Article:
Lindsay Walter was rightly glowing in April after winning her first 48-hour ultramarathon: the Upstate Ultra Country Mile, where she spent two solid days repeating a parkrun-sized trail loop in South Carolina and ended up running just over 160 miles – nine more than the first-placed man. It didn’t take long for the 31-year-old health coach’s bubble to be rudely popped, however, when soon afterwards a woman shouted at her for being in the wrong public bathroom because ‘you’re a man’.
It’s one of many misconceptions that Walter faces as a woman with alopecia universalis, an autoimmune condition that has left her with no body hair since the age of two. In every other respect she’s perfectly healthy, as her 48 marathon medals suggest her, but a lack of awareness around the condition also leads some who meet her to assume incorrectly that she has a life-threatening illness. ‘Most people do come from a place of trying to be nice, but if you think I have cancer, you can keep that to yourself,’ she says with a smile. ‘I don’t need you to tell me how “healthy” I look today.’
The world had a chance to learn more about alopecia back in March, of course, when the actor Will Smith hit the comedian Chris Rock on stage at the Oscars ceremony. Rock had made an insensitive joke about Smith’s wife Jada Pinkett Smith’s head, which she had shaved following an alopecia diagnosis in 2018. Subsequently the world’s media focused entirely on the violence – a big waste of a teachable moment, according to Walter.
‘It seemed like no one was talking about the real victim in that situation, who was Jada. That hurt she must have felt – I felt that to my core,’ she says. ‘I know what it’s like to be in a setting where you’re humiliated and embarrassed and you don’t know how to respond. But there was also a huge missed opportunity to educate on alopecia.’
Walter’s earliest memory is of attending pre-school wearing a wig, a disguise that remained taped on throughout her education, including a successful spell as a college basketball star at the University of Minnesota Duluth. It wasn’t so realistic that people didn’t know, and she was also missing her eyelashes and eyebrows, so bullying was common. ‘At that time, social media wasn’t a thing, and there was no one else in my family, school or community with alopecia. Not having anyone to talk to was super hard and isolating.’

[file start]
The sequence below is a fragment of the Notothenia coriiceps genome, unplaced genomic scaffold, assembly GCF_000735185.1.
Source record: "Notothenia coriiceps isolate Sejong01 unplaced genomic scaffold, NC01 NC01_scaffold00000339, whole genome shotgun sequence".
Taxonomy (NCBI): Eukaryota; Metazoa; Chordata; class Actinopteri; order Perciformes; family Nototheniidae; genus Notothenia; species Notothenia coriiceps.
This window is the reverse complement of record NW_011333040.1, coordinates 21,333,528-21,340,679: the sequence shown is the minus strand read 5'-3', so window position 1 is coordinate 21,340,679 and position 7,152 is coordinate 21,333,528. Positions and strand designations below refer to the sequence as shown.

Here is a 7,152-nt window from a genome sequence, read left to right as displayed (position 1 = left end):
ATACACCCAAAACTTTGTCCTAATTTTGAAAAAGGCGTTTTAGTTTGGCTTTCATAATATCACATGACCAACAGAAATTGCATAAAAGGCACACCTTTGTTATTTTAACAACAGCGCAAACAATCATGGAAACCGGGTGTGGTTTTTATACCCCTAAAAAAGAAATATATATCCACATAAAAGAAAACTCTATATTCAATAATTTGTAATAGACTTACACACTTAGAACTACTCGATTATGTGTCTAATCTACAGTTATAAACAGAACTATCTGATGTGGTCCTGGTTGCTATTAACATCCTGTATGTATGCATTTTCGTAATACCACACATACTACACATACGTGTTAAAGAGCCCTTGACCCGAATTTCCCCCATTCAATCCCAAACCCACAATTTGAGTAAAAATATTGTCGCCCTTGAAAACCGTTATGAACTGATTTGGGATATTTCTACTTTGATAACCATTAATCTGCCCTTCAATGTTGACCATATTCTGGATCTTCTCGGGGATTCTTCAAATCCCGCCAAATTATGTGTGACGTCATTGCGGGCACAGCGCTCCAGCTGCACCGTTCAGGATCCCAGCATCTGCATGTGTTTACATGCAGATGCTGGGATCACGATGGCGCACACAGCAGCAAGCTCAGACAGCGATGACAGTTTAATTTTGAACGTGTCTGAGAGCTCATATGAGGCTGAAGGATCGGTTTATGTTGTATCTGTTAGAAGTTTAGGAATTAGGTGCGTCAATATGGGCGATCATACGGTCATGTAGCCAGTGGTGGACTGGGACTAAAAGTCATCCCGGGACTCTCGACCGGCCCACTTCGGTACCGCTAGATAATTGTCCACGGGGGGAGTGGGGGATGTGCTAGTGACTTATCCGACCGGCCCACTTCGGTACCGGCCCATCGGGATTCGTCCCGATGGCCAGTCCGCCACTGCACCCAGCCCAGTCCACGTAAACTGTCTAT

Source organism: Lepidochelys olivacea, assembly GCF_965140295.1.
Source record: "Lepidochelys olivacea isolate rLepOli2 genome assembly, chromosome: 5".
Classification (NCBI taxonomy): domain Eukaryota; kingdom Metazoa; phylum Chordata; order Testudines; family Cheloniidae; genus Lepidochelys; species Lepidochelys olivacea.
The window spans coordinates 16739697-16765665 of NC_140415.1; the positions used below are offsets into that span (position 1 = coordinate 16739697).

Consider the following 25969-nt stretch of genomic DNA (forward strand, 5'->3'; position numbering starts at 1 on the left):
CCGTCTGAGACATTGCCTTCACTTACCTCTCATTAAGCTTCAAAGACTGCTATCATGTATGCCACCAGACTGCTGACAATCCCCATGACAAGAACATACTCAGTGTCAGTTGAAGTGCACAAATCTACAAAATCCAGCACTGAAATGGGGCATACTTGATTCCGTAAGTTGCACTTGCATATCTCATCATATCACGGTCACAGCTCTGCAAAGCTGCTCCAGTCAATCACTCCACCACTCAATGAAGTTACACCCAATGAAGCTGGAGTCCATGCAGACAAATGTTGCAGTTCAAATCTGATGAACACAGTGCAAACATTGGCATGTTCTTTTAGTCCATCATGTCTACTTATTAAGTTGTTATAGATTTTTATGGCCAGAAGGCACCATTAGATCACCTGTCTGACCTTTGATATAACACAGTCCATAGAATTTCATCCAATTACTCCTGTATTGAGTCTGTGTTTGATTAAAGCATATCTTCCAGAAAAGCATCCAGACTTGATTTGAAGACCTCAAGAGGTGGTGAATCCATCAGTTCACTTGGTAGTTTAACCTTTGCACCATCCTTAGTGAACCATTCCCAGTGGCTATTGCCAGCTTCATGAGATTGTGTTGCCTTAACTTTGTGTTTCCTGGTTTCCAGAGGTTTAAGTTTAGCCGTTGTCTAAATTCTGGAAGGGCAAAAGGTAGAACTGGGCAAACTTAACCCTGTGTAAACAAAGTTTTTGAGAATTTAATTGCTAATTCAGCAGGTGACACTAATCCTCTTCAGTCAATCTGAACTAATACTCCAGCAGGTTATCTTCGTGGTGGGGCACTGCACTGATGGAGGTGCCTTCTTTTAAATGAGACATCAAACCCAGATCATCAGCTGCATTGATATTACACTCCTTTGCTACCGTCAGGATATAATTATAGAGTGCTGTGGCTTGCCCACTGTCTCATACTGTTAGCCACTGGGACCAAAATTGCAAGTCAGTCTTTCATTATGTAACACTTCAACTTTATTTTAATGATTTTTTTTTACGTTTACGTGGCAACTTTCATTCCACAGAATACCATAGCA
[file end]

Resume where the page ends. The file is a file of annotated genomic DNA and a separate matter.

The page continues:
Naturally, she tried to keep a low profile as a child. It’s much more recently, and partly thanks to running, that she has found that she isn’t truly an introvert. ‘When kids were mean to me, I never said anything back to them because I didn’t have any confidence in myself. I would say I’m definitely a lot more extroverted now, and that feels like my true personality about her. When I’m running, I feel so confident and strong, and that has carried over into my personal life. Now I’m accepting and embracing my alopecia.’
While at university, she and her friends used to go and watch the annual marathon in Duluth, known as Grandma’s Marathon. In her last year of studying, 2012, she signed up with only a few weeks to go, simply feeling like a marathon was something for a competitive-spirited basketball player to tick off the bucket list. ‘I never thought, “I’m gonna become a runner now,” but that feeling of crossing the finish line was so exciting. You’re so celebrated. Everyone was so encouraging, and I didn’t feel like anyone was looking at me because of my alopecia.’
Many marathons later, the one she feels most fondly towards is the San Diego Rock ‘n’ Roll Marathon in 2014. That was the first one she ran with no wig. During her training for the race, she had taken it off mid-run, no longer feeling like it represented female beauty. ‘I didn’t even pack the wig when I flew to San Diego. That felt like a huge deal,’ she says. ‘The running community has always been so embracing and so supportive. It feels like genuine kindness. We all look different, we all have different goals, and we all encourage one another.’
Now she’s finding that her decision to become more visible is inspiring others, too. Three years ago, she started Lindsay’s Little Pals, through which she writes encouraging letters to younger people with alopecia. ‘Some people would say they understood what I was going through as a kid, but you don’t understand until you lose your hair and experience all the emotions that come with that. Now I can be that person that I needed when I was younger, and that is the coolest thing.’
The next challenge in the diary is the Berlin Marathon, with a plan to break the three-hour mark. Today her identity of her is runner first, everything else second. ‘I live my alopecia day in day out, so to have people respect me as a runner, ask me about my training and my races, I love that. Alopecia is what I have, but it’s not who I am.’
This content is created and maintained by a third party, and imported onto this page to help users provide their email addresses. You may be able to find more information about this and similar content at piano.io